41 …you should be able to anticipate or predict what impact a deficit has on gait irrespective of their state of injury or disease.
43 Analysis of Deficits Hip Extensors - Stance Early stance HS)Prevent hip flexion (jack-knifing)Early stance (HS - FF)Guide hip into flexion eccentricallyEarly stance HS) weakness/absenceHip/trunk collapses into flexionEarly stance (HS - FF)Trunk falls forward
45 Hip AbductorsPrevent contra-lateral hip from dipping greater thanStance-side abductors activeLoss of abductors:Static analysis - + Trendelenburg signDynamic analysis - weakness o f abductors manifests as ‘lurching gait’ (toward stance- side)
46 Analysis of Deficits Abductors - Stance Early stanceCOG shifts away from stance side LEIncreases moment arm of COG relative to stance side hipStance side abductors generate counter-rotational torque to prevent contra-lateral from dropping > 5-80Early stance weakness/absenceContra-lateral hip drops > 5-80Compensation is to lean (‘lurch’) over stance-side LE
48 Analysis of Deficits Quadriceps - Stance Early stance (HS - FF)Guides knee into 200 of flexion eccentrically (controls unlocking of the knee)Late stance (HR - TO)Controls for knee flexion (~400 at TO)Early stance weakness/absenceInability to absorb energyBucklingLate stance weakness/absenceKnee collapse into flexion -premature flexion into early swing - ‘rubber knee’
50 Analysis of Deficits Pre-tibial Group - Stance Early stance (HS - FF)Lowers forefoot to floor eccentricallyAfter forefoot contacts floor- pull tibia forward over footEarly stance weakness/absenceForefoot slaps to the floor - ‘drop-foot’ gaitLoss of forward pull of tibia
52 Analysis of Deficits Plantar Flexors - Stance Late mid-stanceConcentrically pulls tibia forwardLate stance (HR - TO)Provides propulsive thrust during push offEarly stance weakness/absenceLoss of forward pull of tibiaLoss of forward thrust - poor transition to early swing
53 Ankle Stability - Late Stance Ankle less stable and subject to injury (e.g., sprains) in plantar flexion vs.dorsiflexionPosterior trochlea in mortiseCollateral ligaments swing out of collateral positionPosition of ankle during push-off (late stance) = plantar flexed
54 Analysis of Deficits Peroneals - Stance Late stance (HR - TO)Dynamically provide collateral stability to ankle when plantar flexedSecondary plantar flexor for forward thrustLate stance weakness/absenceAnkle instability causing medial-lateral movementPotential for ankle injury - sprainsPoor transition from late stance to early swing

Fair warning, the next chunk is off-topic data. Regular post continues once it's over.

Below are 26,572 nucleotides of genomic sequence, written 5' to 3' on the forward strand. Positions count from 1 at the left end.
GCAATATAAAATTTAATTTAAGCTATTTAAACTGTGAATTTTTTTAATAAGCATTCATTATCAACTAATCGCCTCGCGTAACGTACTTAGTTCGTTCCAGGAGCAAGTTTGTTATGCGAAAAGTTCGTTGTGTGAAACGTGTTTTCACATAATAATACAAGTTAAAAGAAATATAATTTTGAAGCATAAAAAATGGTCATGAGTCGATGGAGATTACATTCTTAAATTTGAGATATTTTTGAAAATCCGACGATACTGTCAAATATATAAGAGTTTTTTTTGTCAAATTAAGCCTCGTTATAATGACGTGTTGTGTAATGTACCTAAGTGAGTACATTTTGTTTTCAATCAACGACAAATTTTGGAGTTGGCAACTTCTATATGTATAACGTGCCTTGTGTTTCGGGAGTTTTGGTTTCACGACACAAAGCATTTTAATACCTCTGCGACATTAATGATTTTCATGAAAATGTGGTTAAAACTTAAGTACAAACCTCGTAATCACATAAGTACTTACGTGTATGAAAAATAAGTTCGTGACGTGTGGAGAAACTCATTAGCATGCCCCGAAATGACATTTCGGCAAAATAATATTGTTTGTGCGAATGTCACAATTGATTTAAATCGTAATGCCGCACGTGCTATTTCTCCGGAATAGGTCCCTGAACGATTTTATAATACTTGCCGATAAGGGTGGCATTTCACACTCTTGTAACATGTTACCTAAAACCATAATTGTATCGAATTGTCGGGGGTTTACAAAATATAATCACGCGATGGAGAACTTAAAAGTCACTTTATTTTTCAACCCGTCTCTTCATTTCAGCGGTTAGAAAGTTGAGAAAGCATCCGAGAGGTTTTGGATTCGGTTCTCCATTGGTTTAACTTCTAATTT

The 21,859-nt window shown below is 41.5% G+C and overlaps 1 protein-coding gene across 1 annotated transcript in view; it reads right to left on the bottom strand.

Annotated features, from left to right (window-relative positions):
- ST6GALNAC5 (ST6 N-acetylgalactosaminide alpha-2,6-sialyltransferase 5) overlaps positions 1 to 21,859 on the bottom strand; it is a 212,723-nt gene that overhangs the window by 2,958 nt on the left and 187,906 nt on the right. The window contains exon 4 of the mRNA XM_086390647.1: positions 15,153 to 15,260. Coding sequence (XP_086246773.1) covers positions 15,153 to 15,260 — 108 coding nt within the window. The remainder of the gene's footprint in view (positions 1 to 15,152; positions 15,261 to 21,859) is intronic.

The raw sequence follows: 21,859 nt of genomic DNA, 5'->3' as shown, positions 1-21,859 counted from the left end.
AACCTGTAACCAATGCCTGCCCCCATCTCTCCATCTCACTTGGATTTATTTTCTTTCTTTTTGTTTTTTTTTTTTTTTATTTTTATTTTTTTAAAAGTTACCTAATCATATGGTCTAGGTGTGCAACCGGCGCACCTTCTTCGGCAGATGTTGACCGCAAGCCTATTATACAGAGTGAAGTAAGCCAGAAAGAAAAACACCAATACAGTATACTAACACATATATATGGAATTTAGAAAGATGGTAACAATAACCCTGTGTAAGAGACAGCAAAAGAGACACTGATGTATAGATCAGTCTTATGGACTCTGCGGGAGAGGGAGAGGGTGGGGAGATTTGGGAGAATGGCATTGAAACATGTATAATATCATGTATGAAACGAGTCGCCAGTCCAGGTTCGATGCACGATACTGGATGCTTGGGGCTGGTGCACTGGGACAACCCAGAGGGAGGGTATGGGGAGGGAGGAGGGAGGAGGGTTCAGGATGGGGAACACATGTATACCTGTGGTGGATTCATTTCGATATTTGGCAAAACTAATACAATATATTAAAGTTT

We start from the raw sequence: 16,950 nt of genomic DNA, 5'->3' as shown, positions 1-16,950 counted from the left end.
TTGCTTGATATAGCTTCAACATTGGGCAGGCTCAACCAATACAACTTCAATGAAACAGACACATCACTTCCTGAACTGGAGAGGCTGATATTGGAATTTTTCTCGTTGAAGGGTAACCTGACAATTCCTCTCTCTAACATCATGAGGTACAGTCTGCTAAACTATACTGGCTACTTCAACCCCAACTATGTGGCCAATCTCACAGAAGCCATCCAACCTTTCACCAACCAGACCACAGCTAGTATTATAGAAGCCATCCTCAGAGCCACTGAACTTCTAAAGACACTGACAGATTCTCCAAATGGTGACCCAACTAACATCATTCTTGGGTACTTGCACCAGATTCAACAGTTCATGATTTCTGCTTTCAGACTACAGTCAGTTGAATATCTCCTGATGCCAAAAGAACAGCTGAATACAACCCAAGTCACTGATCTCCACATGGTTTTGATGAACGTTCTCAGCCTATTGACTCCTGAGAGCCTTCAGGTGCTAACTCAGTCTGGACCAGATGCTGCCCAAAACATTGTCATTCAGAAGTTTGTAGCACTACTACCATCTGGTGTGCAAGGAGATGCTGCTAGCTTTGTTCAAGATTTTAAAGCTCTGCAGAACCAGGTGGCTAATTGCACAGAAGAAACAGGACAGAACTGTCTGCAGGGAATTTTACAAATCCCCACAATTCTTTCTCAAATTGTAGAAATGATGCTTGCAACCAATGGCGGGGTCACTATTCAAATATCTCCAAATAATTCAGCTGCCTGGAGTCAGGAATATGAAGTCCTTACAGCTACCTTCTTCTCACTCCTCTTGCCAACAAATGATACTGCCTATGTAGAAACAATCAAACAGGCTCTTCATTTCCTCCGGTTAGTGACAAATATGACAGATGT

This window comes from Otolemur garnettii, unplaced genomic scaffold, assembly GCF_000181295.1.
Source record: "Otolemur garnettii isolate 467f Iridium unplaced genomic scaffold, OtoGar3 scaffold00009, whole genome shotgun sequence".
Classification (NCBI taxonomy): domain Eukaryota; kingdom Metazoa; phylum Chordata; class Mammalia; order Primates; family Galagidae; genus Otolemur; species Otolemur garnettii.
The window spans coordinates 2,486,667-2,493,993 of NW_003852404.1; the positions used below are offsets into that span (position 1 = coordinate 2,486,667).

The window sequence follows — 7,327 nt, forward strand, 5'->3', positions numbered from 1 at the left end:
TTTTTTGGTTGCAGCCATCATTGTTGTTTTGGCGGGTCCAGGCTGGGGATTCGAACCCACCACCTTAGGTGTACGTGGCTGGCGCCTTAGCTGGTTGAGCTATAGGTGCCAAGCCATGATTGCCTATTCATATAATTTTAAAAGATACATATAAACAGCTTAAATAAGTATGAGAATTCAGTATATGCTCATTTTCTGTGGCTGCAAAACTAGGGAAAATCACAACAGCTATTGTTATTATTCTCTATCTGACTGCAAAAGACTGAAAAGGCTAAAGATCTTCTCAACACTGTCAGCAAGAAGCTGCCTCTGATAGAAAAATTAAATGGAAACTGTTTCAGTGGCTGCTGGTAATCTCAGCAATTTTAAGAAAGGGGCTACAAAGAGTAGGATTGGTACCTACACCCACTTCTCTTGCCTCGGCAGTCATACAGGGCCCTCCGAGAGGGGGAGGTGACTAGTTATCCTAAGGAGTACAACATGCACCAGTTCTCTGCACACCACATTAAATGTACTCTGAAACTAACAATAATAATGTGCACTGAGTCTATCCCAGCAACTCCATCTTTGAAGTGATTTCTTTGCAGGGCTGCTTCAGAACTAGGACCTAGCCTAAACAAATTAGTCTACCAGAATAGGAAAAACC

55 Analysis of Deficits Plantar Intrinsics - Stance Late stance (HR - TO)Provide medial - lateral stability to MTP joints (especially nos. 1 & 2) - cancels second degree of freedomImproves forward propulsion and transition to early swingLate stance weakness/absenceExcessive medial - lateral ‘shimmy’ of hindfoot during HRInefficient forward thrust
57 Analysis of Deficits Paraspinals - Stance Early stance (HS - FF) & late stance (HR - TO)Prevent forward flexion of trunk acting on pelvisEarly & late stance weakness/absenceTrunk falls forwardLoss of head and neck control
58 Analysis of Deficits Hip Flexors - Swing Late stance - early swing (acceleration)Forward flexion of femur working with plantar flexors to accelerate LE in early swingFunctionally shortens LE (with eccentric action of quadriceps and dorsiflexors) to prevent ‘toe-drag’Late stance - early swing weakness/absence of forward acceleration after TOToe may not clear the floor during swing throughCompensate with circumduction at hip
60 Analysis of Deficits Dorsiflexors - Swing Mid-to-late swing (deceleration)Affects ‘toe-up’ concentricallyFunctionally shortens LE during swing throughMid-to-late swing weakness/absenceLoss of ‘toe-up’CompensationIncreased hip flexion - ‘steppage gait’Circumduction at hip